Photographer Boris Mäemets


I went to see fashion photographer Boris Mäemets exhibition at Estonian Museum Of Applied Art And Design in September 2017. 

Boris Mäemets (1929) was fashion photographer during Soviet Estonia between 1959 and 1975. The beginning of his career started in the first advertising bureau of Estonia, after he had spend couple of years in Siberia because of resisting the Soviet occupation. Mäemets took photographs of exhibitions and interiors as well, but the main focus was in fashion. He signed a contract of Tallinn Fashion House, what published fashion periodical Siluett in 1967. In the beginning of 1970’s Siluett’s print run was more than 50 000 copies in Estonia and Russian edition ran to 300 000 copies.

Siluett included compulsory reverence to the Soviet ideology, but Mäemets’s photographs had clear propaganda about Western fashion and way of life. Photo shoots took place in Tallinn’s Old Town, natural settings, in front of modern buldings, various interiors and exhibition halls. Mäemets liked to shoot with Kodak’s wide film and one scene would usually take about 12 frames.

Vogue and other Western fashion magazines were purchased from antique shops and sent by relatives who had fled to the West. In Siluett they didn’t accept bold poses but Mäemets’ archive reveals that the expressive poses and models flirting with the camera was his main subject of interest. Mäemets preferred Helle Ryzhova and Faime Jürno from the fashion house’s models.

In 1975 Mäemets started take photographs to Leningrad’s fashion house where was offered better working conditions, professional studio. The exhibition “In front and behind the lens” showed photos that were published in Siluett and also photos what pleased only Mäemets. Photos tell a story of one of the most important eras of Estonian fashion.


Photographer Francesca Woodman


New year and finally new blog post! I visited in last September at The Finnish Museum of Photography, where was Francesca Woodman’s exhibition.

Woodman was an American photographer, who died by suicide just at the age of 22. She was born in 1958 and died in 1981. Woodman studied at Rhode Island School of Design (RISD) in Providence, Rhode Island and one year during studies in Rome, 1977-1978. She spoke fluent Italian, because her family has spent summers in Italy. She moved to New York City in 1979 and tried to get work from fashion photographers without result.

In late 1980, Woodman became depressed due to the failure of her work to attract attention and to a broken relationship. She survived a suicide attempt in the autumn of 1980, after which she lived with her parents in Manhattan. On January 19, 1981, Woodman died by suicide, jumping out of a loft window of a building on the East Side of New York. Her father has suggested that Woodman’s suicide was related to an unsuccessful application for funding from the National Endowment for the Arts.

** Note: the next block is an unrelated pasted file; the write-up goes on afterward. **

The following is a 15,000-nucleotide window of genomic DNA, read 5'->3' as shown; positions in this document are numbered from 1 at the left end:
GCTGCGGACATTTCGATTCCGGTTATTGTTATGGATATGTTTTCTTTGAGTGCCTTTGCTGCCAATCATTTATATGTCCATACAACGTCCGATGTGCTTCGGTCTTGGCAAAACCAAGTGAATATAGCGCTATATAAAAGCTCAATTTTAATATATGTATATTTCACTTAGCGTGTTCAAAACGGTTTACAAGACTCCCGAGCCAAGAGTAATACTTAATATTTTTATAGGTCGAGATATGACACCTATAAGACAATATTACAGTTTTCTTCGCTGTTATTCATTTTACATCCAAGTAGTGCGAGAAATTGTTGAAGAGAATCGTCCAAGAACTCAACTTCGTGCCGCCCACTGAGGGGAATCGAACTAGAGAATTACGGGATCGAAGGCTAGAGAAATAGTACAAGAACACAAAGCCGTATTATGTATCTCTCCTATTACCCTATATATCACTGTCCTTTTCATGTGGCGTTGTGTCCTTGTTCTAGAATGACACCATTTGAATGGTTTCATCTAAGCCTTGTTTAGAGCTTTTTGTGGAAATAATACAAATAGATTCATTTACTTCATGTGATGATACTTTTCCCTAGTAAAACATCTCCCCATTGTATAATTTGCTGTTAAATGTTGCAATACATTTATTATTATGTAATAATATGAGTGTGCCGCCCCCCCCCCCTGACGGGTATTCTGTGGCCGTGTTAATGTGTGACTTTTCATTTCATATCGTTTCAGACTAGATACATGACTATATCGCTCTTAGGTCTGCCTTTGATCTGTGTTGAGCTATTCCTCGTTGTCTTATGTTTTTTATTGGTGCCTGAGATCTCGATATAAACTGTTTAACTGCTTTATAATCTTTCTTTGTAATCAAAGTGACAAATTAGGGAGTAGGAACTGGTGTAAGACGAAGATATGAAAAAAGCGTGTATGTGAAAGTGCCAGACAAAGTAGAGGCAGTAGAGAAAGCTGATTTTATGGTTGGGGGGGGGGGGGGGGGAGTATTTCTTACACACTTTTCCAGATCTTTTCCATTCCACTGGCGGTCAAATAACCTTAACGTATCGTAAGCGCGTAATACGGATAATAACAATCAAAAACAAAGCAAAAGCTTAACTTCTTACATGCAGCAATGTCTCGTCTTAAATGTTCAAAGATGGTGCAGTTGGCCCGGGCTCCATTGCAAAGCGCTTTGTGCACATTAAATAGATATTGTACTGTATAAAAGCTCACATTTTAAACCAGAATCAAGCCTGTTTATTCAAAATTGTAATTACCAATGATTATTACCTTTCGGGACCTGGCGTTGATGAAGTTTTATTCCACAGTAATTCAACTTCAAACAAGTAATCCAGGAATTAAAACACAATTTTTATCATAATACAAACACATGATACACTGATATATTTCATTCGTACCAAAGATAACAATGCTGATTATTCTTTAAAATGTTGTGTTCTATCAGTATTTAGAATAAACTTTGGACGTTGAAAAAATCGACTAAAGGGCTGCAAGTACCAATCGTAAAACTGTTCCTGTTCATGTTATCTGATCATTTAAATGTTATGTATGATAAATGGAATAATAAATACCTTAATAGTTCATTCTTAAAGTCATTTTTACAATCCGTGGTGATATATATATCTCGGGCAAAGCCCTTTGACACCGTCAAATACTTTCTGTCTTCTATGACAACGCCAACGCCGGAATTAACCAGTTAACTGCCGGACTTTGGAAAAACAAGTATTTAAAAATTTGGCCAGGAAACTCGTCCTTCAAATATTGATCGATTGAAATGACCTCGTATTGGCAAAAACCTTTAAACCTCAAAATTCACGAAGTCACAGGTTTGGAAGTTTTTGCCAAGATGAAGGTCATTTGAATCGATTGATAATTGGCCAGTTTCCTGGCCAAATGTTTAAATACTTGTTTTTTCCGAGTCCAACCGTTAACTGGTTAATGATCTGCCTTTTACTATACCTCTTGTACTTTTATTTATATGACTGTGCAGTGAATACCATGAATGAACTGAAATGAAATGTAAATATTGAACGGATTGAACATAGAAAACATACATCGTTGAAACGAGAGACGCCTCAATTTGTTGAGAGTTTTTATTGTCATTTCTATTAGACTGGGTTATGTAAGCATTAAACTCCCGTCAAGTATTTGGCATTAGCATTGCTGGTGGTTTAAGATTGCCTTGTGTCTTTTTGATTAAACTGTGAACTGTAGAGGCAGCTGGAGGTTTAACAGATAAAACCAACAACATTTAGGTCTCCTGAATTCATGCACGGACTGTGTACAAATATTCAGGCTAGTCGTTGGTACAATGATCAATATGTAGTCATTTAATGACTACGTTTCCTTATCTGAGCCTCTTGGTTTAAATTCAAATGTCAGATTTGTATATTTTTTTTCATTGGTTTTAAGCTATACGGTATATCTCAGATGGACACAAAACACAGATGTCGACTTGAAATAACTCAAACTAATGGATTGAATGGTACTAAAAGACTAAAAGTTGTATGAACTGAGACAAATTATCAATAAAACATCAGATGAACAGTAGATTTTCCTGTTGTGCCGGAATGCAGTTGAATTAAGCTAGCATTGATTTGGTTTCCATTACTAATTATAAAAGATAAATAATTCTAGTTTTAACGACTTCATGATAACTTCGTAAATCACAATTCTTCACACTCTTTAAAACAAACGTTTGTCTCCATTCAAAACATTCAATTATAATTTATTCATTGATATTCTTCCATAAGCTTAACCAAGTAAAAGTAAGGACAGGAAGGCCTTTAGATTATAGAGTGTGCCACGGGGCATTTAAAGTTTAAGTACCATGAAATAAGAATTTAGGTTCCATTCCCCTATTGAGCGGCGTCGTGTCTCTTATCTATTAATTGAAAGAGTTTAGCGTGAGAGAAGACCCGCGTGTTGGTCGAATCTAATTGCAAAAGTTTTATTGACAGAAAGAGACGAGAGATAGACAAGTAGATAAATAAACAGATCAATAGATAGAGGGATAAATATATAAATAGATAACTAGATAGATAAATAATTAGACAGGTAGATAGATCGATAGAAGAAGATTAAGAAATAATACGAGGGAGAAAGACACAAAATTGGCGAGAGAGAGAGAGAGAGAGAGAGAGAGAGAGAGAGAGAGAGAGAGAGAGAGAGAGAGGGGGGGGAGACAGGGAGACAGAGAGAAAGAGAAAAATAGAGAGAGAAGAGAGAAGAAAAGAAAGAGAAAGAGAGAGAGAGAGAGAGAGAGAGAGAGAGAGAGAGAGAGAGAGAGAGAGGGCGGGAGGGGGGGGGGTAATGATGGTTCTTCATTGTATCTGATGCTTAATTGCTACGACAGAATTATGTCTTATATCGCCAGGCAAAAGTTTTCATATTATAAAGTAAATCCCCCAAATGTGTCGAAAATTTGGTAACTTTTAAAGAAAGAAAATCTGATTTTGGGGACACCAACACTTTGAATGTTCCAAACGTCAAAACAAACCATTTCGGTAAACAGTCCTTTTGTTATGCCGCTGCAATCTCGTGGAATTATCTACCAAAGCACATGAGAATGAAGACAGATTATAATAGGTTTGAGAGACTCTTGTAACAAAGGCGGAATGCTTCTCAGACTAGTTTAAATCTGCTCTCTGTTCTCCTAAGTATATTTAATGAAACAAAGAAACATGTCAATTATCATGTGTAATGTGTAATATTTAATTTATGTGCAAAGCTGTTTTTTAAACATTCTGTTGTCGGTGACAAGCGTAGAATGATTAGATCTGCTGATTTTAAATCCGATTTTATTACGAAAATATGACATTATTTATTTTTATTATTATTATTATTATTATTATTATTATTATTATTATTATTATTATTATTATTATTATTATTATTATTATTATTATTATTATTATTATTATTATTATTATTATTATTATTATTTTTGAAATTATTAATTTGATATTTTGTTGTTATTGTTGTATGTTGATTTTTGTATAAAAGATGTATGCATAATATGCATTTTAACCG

During her short life Woodman created at least 10,000 negatives, which her parents now keep. Her parents also keep over 800 prints, of which only around 120 images had been published or exhibited as of 2006. Most of Woodman’s prints are 20 by 25 cm or smaller.

Exhibition’s theme in The Finnish Museum of Photography was “being an angel”. Inspiration to that were Duane Michals’ work where was features as blurring, angels and handwriting and the symbolic work of Max Klinger. Other influences to Woodman’s work were for example Gothic fiction, surrealism, André Breton’s novel Nadja, Man Ray and Deborah Turbeville. Woodman was exposed to In combining performance, play and self-exposure, Woodman’s photographs create extreme and often disturbing psychological states.


Yayoi Kusama



Yayoi Kusama’s In Infinity exhibition in HAM, Helsinki Art Museum was one of the bests I’ve ever seen.

Yayoi Kusama is 87 years old japanese artist and writer. She has worked all her career with a wide variety of media, including painting, collage, scat sculpture, performance art, and environmental installations. Most of the artworks exhibit her thematic interest in psychedelic colors, repetition and pattern. Her art shows some attributes of feminism, minimalism, surrealism, Art Brut, pop art, and abstract expressionism, and is infused with autobiographical, psychological, and sexual content.

Kusama has lived in New York City in 1957-1972 in addition to Japan. Since 1977 she has lived in mental hospital by her own choice in Japan. She has obsession about dots and also phallus repeats in her work a lot. She paints still every day. My Eternal Soul series has been under the work since 2009 and first she thought that it would consists of 100 paintings, but when she has painted 100, she changed it to 1000 paintings.

Her installation where visitors of the exhibition can go in are so impressive, that I consider In Infinity one of the bests exhibition I’ve visited. Installations are also big fun for children. In the last summer there was Kusama’s installation also in Esplanade Park, where trees where covered with red and white polka dot fabric, what made park look happy even in rainy days.

Yayoi Kusama – In Infinity: 7th October 2016 – 22nd January 2017 in HAM.
HAM’s website:
You can check more photos I took here: